Accessibility statement

Usage guidelines

The following provides some outline guidelines for Google Apps usage in relation to the sharing and storage of documents and data.

Bulk email

The University has a policy of minimising bulk emailing to constituencies within the University.

See the Bulk Email Policy for more information.

Sensitive/personal information

If you work with confidential information you should use the appropriate system designed to manage this information securely.

Avoid making your own copies of student or staff data and never keep copies of personal information on portable computers or storage media.

Email attachments

The University of York actively discourages sending files as email attachments as it leads to poor data integrity and multiple versions. Instead, send a link to the file which should be available on a file store or on Google Docs (as per the Documents and Data guidelines below).

Received files should not be left as email attachments. Instead they should be detached from the email message and stored accordingly.

Retention and disposal of files

Please consider carefully whether you actually need to keep a copy of each file you create; you should delete files once they have fulfilled their purpose. This includes email messages.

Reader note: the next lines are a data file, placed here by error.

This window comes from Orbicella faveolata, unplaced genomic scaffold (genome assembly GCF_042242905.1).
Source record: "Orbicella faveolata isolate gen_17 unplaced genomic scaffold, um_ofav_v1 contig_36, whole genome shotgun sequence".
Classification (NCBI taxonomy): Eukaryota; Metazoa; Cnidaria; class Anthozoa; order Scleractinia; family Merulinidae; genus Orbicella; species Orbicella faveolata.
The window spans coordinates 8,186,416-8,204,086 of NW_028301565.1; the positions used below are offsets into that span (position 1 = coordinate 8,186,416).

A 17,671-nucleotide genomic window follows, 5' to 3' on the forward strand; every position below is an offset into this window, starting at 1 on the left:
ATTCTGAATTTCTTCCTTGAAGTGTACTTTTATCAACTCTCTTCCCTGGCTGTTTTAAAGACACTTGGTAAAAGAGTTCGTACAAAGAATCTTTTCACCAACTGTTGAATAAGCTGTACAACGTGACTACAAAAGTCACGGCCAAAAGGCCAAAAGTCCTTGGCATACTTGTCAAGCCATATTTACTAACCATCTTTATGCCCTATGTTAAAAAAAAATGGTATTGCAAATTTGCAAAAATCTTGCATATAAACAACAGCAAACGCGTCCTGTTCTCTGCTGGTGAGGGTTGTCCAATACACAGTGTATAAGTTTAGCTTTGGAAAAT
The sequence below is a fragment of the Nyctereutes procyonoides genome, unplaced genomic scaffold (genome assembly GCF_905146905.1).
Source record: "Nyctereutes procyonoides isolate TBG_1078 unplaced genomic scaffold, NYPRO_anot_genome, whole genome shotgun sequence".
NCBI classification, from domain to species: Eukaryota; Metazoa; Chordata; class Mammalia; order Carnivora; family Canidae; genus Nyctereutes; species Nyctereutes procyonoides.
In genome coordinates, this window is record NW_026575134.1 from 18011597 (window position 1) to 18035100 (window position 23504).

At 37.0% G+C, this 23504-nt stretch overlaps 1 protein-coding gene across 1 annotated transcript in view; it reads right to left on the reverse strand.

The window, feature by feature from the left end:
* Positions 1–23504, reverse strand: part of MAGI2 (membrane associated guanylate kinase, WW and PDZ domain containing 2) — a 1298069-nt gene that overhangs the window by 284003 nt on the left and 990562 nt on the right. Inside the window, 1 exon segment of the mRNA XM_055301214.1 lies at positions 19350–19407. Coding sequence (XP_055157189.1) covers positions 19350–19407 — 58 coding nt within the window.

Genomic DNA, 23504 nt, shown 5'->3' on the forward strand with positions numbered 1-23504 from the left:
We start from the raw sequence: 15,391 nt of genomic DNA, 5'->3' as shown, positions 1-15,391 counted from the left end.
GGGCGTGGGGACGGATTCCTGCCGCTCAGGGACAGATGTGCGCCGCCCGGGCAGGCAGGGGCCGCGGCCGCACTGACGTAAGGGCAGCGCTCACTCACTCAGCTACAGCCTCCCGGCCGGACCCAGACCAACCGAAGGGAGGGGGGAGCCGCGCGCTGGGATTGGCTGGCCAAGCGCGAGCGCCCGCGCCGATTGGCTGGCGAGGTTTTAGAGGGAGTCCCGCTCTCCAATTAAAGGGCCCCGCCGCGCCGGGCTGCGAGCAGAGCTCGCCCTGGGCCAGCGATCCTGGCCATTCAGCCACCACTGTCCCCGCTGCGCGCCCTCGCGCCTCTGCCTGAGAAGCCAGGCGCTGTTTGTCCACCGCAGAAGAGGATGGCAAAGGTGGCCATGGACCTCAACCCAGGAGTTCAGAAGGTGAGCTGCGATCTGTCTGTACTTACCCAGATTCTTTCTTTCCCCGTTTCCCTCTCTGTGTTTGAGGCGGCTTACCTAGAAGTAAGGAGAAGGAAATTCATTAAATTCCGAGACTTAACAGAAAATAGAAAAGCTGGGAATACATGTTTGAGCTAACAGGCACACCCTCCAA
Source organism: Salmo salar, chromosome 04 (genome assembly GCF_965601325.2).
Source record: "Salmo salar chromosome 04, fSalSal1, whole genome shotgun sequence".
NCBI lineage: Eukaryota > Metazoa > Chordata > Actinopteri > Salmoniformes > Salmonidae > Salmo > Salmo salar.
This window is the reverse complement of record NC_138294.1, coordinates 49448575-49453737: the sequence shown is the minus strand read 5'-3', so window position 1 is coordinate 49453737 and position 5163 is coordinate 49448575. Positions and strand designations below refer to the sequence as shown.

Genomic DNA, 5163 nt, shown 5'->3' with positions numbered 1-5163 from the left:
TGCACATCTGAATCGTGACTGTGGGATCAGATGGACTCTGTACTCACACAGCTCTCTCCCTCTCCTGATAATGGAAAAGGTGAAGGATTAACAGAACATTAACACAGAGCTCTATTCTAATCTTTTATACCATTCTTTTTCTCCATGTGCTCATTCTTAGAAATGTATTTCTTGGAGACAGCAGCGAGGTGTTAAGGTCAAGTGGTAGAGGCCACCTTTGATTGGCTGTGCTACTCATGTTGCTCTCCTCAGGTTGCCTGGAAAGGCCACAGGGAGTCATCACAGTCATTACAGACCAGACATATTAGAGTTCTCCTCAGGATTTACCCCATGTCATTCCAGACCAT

Information legislation (including the Freedom of Information Act and the Data Protection Act) attaches a legal responsibility for all information stored on computers and you may inadvertently find yourself in breach of this legislation.

Naturally there are some files which must be retained and stored but these should be kept to an absolute minimum based on real necessity.

Files that need to be retained should exist as a single definitive copy. Where there is a statutory need to store information there will be a recognised system designed for the purpose.

Documents and data

While Google Docs is an excellent tool for quickly creating documents that can be easily shared with colleagues and worked on from any location with internet access, the following issues should be considered:

  • Exported documents may not meet accessibility guidelines
  • There is no facility for customising styles
  • There is limited functionality compared to desktop applications, such as Microsoft Office
  • Bibliographic referencing software, such as EndNote, is not supported
  • Documents are stored in the cloud
  • You cannot access your documents without internet access

We would not recommend Google Docs for producing a final thesis because there is no support for using bibliographic tools, and because the styles used by Google Docs are not 'true styles', ie they only change the appearance of text but don't provide structure to the document.

We recommend that care is taken if you are creating private or sensitive documents, or using sensitive data supplied as part of a research contract - ensure that you are aware of data protection requirements, and consider whether the documents would be more appropriately stored in the University's file store.

For more information see the Information Access and Security Policy.